Issue #30: The Stone Circle - Limestone Cavern & Quarries

December 30, 2005

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In This Stone Circle Issue:
  • What's New at Natural Stone Interiors?
  • Idea this month: Limestone Cavern
  • Hints and Tips From the Fabricator: Reclaimed Quarries.
  • Recap of the months "Question of the Week"

What's new this month at Natural Stone Interiors?

Happy New Year!!!

It's that time once again... time to dream, to plan, and to set new goals for the coming year. I love this time of year! For me, the New Year is like a new beginning. Reevaluating the past and planning and dreaming about the future. At Natural Stone Interiors, we plan to keep on providing quality content, locating more resources, more references, and a contest or two is in the works. We want to thank you for joining us in 2005 and we hope to see you throughout 2006! May all of your hopes and dreams come true.

The theme of November focused mainly on the care and repair of natural stone. Check out our new articles:

  • All about scratches and repairing granite. Can you do it yourself or should you hire it out?
  • Information on etching & efflorescence.
  • Additional links and Resources can be found here. We will continue to update and add to this page.

Idea this Month

We wanted to share a few pictures of a limestone cavern we ventured into located near Cancun, Mexico last year.

This first picture is of the entrance into the cavern. The hole was tiny and intimidating. It was really dark but we all managed to get up the courage to enter it. We had to go in backwards!

Limestone Cave Entrance

Upon entering the cavern, we had to navigate down a ton of steps. (Our pictures of the steps are too dark to see well.) Parts of the cavern were lit up with artificial lighting. Otherwise, it would have been pitch black inside!

StalactiteAfter we got down the first flight of stairs, we looked up to see all of these beautiful stalactites above. This is a close up picture of part of the ceiling.

What are stalactites?

As the water moves through the rock, it dissolves small amounts of limestone or calcium carbonate.

When the water drips from the cave ceiling, small amounts of this limestone are left behind, eventually leaving an icicle shaped stalactite.

Swimming HoleThen we headed down the next flight of stairs and came to the "swimming hole". The water was icy cold, clear, and crystal blue! We actually wore life jackets because some areas of the swimming hole were really deep.

This is a picture of my nephew, Jake, jumping off a ledge into the water. If you ever have an opportunity to tour a limestone cavern, do it! This is such a unique and unforgettable experience.

Hints and Tips: From the Fabricator

A popular misconception is that the quarrying process destroys the land use after mining. So what happens to the quarry after it is no longer useful for extracting natural stone? Are you imagining a big hole in the earth or a dusty plain void of life? A huge wasteland?

Not so. Many of these quarries are reclaimed. The land is put to a productive use after mining has ceased and reclamation has been completed. Many times, after years of useful service, the quarry is given back to the environment for fauna, flora, and human use.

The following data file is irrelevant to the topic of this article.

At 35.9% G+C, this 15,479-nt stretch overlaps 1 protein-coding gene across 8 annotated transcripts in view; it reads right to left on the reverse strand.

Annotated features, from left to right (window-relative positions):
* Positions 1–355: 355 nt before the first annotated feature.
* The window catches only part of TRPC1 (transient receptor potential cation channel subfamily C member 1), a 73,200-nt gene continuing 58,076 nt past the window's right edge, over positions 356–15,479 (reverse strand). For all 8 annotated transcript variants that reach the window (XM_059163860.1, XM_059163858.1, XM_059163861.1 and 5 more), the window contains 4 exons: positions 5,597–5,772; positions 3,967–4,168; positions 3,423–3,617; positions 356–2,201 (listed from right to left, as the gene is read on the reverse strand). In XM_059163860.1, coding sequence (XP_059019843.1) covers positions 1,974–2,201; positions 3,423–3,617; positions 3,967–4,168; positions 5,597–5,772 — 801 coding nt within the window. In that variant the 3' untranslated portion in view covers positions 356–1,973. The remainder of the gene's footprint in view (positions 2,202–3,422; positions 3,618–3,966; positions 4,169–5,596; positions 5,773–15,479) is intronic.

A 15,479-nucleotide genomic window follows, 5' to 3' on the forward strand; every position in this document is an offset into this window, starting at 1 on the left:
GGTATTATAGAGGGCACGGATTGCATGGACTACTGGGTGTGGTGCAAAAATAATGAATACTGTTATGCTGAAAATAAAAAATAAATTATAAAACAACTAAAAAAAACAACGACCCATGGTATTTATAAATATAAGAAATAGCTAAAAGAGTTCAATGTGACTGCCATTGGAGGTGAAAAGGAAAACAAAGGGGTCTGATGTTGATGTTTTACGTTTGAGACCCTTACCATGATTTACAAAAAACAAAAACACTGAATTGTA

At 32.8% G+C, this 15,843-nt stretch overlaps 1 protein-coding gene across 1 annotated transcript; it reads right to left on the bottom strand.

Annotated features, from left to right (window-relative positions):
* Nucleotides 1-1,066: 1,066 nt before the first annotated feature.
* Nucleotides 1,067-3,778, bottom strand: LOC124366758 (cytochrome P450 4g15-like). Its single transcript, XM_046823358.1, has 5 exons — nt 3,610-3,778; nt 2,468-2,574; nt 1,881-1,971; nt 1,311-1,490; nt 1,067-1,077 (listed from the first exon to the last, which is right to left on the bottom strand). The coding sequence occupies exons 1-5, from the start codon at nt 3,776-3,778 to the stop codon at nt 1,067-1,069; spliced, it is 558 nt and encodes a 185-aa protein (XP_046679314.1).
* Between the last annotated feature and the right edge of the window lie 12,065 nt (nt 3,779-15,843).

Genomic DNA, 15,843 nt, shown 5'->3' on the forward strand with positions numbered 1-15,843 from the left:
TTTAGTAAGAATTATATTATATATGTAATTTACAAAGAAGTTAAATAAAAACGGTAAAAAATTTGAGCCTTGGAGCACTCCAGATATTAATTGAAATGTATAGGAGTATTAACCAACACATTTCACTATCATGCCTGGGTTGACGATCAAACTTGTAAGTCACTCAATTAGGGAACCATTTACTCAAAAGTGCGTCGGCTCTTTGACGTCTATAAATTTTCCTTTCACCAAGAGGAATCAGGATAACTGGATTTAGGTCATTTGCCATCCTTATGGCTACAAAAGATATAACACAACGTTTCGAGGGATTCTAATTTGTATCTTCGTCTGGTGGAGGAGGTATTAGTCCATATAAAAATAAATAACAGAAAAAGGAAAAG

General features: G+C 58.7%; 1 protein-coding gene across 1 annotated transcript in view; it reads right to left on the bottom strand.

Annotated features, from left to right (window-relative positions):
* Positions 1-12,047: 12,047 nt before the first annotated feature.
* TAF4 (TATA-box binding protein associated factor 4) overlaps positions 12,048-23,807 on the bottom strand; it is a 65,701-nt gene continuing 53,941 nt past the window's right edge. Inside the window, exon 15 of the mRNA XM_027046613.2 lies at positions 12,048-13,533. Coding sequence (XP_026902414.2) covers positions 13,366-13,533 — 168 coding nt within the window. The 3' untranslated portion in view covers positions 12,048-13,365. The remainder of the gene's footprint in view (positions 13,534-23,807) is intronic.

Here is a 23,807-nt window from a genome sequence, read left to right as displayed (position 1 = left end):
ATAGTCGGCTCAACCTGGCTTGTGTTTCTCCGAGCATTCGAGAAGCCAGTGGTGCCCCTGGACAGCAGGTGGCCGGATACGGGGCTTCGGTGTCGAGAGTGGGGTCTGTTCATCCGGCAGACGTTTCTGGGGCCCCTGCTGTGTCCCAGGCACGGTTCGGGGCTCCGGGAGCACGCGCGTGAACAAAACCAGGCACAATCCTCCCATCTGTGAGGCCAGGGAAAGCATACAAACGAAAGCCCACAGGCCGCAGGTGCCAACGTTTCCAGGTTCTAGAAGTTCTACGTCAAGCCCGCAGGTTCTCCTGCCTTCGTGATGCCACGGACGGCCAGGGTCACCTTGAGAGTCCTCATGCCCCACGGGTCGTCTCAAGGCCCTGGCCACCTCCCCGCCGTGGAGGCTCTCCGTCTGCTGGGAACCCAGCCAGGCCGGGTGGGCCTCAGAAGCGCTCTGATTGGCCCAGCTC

These reclaimed quarries are turned into state parks for our use and enjoyment, recreational lakes, wild life sanctuaries, or even golf courses. Homes and schools are built on them and even farms. These reclaimed quarries are often more attractive to wild life and human use than before the mining started. Here are a few examples of reclaimed quarries:

  • Bornoseen State Park is located in central Vermont. This old quarry now provides recreational activities for visitors and a sanctuary for numerous species of wild life.
  • Halibut Point State Park, located in Rockport, MA, is now a place to fish, hike, picnic, or bird watch.
  • Natural Bridge State Park in North Adams, MA used to be a major marble quarry. It is now a picturesque state park used for hiking and fishing.
  • Oak Quarry Golf Club used to be a limestone and marble quarry. This beautiful golf coarse is located in Southern California.
  • Quarry Golf Club located in San Antonio is a unique 9 hole golf coarse nestled throughout an hundred year old limestone quarry.
  • Queen Elizabeth Park, located in Vancouver, is the site of two reclaimed quarries. This 53 acre park boasts 20 tennis courts, mini golf, a restaurant, and a conservatory with more than 500 species of exotic plants from jungle to desert environments.
  • The Royal Botanical Gardens is located in Ontario. This rehabilitated sand and gravel pit has been converted into an expansive display of horticultural plants, rock gardens, and water features.

RECAP of this months "Question of the Week"

What special care does stone require?

Apply a sealer if needed and clean your stone regularly. Don't use acidic or abrasive cleaners on your stone. These cleaners can dull and/or etch the finish over time. You can find products made specifically for stone care here.

What's the difference between marble and granite?

The main difference between marble and granite is how they are formed. Granite (siliceous stone) is a highly dense material formed within the earth while marble (calcareous stone) is formed from sediments under the seabed. Because of their different formation, the mineral composition of these two natural stones makes them react differently to various chemicals and household cleaners.

Does all marble and granite come from Italy?

No. Natural Stone, including marble and granite, is quarried from all over the world. Natural Stone deposits are found in Canada, China, Brazil, South Africa, and the USA to name a few.

How are granite, marble or natural stone countertops attached to my cabinets?


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